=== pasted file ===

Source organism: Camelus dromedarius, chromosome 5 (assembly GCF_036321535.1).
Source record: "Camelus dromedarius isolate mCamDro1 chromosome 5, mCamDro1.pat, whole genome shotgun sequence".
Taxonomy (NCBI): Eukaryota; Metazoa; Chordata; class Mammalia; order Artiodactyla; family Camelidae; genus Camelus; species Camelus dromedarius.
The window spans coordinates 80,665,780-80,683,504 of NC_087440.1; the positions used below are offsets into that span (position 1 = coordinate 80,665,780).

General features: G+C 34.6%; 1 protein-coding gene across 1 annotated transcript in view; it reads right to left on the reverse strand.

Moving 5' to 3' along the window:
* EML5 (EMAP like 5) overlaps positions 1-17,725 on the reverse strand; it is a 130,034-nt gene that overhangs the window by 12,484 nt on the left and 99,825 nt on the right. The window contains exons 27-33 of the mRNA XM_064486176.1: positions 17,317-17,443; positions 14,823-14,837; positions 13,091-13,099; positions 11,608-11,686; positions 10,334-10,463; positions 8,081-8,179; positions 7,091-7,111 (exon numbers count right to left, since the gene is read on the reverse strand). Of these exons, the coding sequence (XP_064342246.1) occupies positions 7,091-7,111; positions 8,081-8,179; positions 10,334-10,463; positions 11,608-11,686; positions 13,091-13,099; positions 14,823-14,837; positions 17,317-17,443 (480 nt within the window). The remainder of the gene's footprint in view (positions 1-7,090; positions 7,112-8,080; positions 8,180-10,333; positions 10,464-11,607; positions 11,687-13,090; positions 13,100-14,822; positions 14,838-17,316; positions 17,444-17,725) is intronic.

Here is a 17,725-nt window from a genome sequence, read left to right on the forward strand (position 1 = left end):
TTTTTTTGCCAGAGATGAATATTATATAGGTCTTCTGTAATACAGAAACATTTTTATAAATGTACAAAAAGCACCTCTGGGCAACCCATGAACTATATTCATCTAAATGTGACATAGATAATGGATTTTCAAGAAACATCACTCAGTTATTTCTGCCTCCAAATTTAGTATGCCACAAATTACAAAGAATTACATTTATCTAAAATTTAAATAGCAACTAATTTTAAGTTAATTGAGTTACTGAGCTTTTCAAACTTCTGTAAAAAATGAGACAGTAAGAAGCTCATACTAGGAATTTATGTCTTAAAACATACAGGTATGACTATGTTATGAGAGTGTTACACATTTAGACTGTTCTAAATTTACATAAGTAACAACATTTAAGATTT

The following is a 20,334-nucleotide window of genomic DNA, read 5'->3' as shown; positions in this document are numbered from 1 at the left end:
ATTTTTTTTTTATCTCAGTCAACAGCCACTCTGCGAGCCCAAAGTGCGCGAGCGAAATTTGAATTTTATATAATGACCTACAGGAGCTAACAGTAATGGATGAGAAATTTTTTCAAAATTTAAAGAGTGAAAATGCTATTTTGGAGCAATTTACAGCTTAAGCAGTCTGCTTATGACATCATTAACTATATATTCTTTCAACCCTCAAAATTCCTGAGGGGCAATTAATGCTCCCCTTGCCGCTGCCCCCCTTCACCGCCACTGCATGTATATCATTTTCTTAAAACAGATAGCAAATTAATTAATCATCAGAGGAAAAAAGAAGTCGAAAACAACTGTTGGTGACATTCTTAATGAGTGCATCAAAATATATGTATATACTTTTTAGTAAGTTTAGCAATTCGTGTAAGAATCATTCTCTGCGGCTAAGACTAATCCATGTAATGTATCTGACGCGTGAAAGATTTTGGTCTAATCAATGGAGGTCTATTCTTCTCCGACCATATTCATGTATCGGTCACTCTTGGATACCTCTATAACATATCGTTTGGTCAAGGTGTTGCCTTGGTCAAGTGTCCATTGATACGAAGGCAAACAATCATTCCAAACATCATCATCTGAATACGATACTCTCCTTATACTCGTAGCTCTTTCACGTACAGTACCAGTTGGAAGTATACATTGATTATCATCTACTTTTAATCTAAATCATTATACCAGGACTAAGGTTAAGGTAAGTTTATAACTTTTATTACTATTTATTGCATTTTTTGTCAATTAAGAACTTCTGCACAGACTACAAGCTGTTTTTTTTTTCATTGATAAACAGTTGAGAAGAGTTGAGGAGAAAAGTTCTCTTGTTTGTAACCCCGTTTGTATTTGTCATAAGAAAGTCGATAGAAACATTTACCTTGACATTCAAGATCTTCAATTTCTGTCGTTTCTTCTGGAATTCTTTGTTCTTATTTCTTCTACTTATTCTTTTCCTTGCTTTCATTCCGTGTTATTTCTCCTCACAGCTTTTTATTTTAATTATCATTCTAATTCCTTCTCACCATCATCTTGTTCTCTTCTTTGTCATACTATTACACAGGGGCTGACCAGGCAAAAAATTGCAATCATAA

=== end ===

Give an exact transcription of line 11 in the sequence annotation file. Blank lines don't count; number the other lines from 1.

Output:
ATTTTTTTTTTATCTCAGTCAACAGCCACTCTGCGAGCCCAAAGTGCGCGAGCGAAATTTGAATTTTATATAATGACCTACAGGAGCTAACAGTAATGGATGAGAAATTTTTTCAAAATTTAAAGAGTGAAAATGCTATTTTGGAGCAATTTACAGCTTAAGCAGTCTGCTTATGACATCATTAACTATATATTCTTTCAACCCTCAAAATTCCTGAGGGGCAATTAATGCTCCCCTTGCCGCTGCCCCCCTTCACCGCCACTGCATGTATATCATTTTCTTAAAACAGATAGCAAATTAATTAATCATCAGAGGAAAAAAGAAGTCGAAAACAACTGTTGGTGACATTCTTAATGAGTGCATCAAAATATATGTATATACTTTTTAGTAAGTTTAGCAATTCGTGTAAGAATCATTCTCTGCGGCTAAGACTAATCCATGTAATGTATCTGACGCGTGAAAGATTTTGGTCTAATCAATGGAGGTCTATTCTTCTCCGACCATATTCATGTATCGGTCACTCTTGGATACCTCTATAACATATCGTTTGGTCAAGGTGTTGCCTTGGTCAAGTGTCCATTGATACGAAGGCAAACAATCATTCCAAACATCATCATCTGAATACGATACTCTCCTTATACTCGTAGCTCTTTCACGTACAGTACCAGTTGGAAGTATACATTGATTATCATCTACTTTTAATCTAAATCATTATACCAGGACTAAGGTTAAGGTAAGTTTATAACTTTTATTACTATTTATTGCATTTTTTGTCAATTAAGAACTTCTGCACAGACTACAAGCTGTTTTTTTTTTCATTGATAAACAGTTGAGAAGAGTTGAGGAGAAAAGTTCTCTTGTTTGTAACCCCGTTTGTATTTGTCATAAGAAAGTCGATAGAAACATTTACCTTGACATTCAAGATCTTCAATTTCTGTCGTTTCTTCTGGAATTCTTTGTTCTTATTTCTTCTACTTATTCTTTTCCTTGCTTTCATTCCGTGTTATTTCTCCTCACAGCTTTTTATTTTAATTATCATTCTAATTCCTTCTCACCATCATCTTGTTCTCTTCTTTGTCATACTATTACACAGGGGCTGACCAGGCAAAAAATTGCAATCATAA